My personal opinion is that the first step is to quarter class sizes. No mucking around, Teacher to Student ratio should be 1:10, tops.

    More money for resources - always a hard one cos it don't grow on trees, but how serious are we about educating the future generations?

    Parents and community members stepping up and getting involved and making it happen. Parents often think they should pipe down because the teacher knows best. This is simply not true. Everyone in the parent/teacher/student/community circle has something of value to provide.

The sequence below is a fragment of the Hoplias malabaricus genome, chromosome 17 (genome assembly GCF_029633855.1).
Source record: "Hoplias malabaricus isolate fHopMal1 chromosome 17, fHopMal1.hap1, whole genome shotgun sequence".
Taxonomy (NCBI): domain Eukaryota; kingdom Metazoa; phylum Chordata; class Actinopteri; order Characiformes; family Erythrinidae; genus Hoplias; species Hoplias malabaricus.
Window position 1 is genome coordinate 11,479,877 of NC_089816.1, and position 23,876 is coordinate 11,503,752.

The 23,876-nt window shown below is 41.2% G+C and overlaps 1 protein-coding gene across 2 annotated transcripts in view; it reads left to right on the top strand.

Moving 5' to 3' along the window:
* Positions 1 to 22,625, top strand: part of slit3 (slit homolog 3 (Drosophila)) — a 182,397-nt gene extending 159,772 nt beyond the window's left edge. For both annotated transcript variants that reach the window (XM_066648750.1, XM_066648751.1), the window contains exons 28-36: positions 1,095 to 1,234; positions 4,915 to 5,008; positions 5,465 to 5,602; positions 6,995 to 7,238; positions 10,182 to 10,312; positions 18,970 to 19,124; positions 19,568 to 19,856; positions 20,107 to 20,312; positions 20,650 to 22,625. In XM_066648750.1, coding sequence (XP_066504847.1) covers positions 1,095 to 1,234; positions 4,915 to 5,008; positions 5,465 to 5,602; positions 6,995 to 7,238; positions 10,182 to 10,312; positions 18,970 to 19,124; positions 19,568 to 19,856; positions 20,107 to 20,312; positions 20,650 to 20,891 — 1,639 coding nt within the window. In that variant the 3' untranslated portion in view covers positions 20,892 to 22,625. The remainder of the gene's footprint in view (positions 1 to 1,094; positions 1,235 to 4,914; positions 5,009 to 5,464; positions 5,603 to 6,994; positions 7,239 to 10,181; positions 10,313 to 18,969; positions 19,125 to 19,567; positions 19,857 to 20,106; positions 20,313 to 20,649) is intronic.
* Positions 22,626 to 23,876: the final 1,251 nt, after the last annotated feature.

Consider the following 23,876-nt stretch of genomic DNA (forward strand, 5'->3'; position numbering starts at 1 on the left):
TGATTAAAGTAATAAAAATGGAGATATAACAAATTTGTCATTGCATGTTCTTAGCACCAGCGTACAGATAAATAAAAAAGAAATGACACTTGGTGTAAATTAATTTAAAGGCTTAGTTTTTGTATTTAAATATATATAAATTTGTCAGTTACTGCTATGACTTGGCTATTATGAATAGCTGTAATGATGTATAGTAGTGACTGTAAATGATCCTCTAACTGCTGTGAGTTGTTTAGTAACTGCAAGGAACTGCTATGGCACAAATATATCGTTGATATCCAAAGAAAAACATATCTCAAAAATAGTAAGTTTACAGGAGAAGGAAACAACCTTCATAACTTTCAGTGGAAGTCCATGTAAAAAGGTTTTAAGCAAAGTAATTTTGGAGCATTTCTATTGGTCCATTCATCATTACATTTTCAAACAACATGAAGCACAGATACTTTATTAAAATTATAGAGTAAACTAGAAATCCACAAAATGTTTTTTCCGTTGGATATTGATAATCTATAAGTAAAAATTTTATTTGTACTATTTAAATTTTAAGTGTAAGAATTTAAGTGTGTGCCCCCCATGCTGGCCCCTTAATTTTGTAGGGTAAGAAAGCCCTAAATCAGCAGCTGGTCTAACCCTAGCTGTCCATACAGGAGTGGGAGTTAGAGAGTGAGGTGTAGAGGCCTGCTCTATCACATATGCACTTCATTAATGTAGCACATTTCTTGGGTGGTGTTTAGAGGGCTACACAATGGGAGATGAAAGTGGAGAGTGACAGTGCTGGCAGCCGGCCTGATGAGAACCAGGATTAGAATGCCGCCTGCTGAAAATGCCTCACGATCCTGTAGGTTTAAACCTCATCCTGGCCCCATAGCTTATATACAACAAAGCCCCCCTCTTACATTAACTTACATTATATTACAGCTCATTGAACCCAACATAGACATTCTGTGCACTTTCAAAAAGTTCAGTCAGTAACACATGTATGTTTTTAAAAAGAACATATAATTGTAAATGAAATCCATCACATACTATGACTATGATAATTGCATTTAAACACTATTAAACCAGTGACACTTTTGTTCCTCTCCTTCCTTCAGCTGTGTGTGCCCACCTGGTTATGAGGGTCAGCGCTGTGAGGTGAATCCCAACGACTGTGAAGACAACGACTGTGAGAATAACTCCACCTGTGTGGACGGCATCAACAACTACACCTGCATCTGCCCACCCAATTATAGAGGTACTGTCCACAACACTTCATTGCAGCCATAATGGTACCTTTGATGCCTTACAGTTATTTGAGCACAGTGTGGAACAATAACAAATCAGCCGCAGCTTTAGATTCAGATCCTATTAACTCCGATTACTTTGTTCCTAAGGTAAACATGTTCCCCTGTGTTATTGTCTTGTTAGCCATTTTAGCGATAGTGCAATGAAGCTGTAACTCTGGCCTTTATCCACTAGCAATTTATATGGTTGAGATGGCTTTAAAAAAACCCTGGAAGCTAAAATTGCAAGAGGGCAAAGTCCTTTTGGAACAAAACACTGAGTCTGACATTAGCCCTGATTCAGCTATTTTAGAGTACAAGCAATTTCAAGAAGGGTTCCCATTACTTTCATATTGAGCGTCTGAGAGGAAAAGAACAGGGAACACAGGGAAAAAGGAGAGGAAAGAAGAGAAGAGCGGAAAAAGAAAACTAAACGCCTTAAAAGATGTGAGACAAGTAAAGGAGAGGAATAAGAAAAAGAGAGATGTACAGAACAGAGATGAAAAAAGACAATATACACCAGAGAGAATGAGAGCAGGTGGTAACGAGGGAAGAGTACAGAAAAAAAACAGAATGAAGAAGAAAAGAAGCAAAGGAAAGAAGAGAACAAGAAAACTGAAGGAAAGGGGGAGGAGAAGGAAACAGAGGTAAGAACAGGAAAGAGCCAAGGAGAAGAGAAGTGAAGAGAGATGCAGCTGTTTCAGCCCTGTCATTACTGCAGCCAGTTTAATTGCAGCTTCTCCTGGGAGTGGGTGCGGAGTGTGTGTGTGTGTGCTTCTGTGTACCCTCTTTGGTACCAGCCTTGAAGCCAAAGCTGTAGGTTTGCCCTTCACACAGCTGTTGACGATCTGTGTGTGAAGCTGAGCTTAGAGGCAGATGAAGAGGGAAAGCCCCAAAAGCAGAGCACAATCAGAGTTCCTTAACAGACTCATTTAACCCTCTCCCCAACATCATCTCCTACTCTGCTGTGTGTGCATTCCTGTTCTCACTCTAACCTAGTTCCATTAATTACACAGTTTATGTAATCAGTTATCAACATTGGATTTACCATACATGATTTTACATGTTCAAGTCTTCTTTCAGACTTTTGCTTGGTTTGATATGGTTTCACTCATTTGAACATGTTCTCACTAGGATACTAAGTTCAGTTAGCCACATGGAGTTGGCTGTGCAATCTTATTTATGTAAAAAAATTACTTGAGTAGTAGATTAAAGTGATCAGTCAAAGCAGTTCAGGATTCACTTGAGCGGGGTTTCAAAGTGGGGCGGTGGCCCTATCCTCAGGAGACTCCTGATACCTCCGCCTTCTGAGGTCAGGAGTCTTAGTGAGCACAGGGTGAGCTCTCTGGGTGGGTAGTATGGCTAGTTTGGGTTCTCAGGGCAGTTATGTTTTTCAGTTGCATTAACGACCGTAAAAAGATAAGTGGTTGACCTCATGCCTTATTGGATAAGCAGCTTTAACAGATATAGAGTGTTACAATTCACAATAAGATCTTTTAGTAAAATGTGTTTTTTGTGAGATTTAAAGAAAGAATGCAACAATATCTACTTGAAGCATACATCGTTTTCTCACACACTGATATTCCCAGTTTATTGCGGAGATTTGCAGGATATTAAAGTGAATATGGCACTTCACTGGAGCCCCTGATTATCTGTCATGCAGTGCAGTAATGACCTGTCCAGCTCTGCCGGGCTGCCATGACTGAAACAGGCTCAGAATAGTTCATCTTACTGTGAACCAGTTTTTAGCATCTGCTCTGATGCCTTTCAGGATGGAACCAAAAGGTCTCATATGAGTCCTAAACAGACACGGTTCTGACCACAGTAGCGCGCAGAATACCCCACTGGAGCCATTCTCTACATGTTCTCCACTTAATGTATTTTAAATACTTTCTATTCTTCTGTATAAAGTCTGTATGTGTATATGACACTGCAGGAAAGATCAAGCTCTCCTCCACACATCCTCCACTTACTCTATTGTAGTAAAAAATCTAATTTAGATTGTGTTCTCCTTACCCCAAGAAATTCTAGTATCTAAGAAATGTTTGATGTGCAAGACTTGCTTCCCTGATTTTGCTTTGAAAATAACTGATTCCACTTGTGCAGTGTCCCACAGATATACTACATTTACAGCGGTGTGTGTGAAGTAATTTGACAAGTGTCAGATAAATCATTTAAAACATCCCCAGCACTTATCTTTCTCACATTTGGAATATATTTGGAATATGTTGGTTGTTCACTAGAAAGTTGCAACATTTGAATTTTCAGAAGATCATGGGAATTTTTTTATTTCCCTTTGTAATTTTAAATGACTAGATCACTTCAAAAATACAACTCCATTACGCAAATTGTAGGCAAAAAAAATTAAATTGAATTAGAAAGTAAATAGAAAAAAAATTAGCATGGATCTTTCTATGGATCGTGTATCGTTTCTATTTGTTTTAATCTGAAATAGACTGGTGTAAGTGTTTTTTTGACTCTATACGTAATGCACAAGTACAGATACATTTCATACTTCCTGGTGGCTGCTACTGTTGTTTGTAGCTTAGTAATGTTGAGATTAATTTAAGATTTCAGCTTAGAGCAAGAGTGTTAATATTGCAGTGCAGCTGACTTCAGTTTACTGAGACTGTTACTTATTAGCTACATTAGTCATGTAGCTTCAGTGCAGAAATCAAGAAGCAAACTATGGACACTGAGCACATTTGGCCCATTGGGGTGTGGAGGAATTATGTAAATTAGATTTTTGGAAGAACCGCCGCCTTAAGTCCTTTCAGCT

Ultimately, my beef is with many current methods of assessment - if any part of the education system smacks of being outmoded and ancient, it is this. Much assessment is actually for the purposes of ministries (of education) and govt to bandy about numbers in the generic sense of averages. This has little relevance to individual learners.

    Independent, lifelong learners need to be the ones doing the assessment if they are to be truly given the keys and drive, so to speak.
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    Jul 1 2011: What about Stalin's approach? He would just throw you into a big pyre if you didn't listen to him.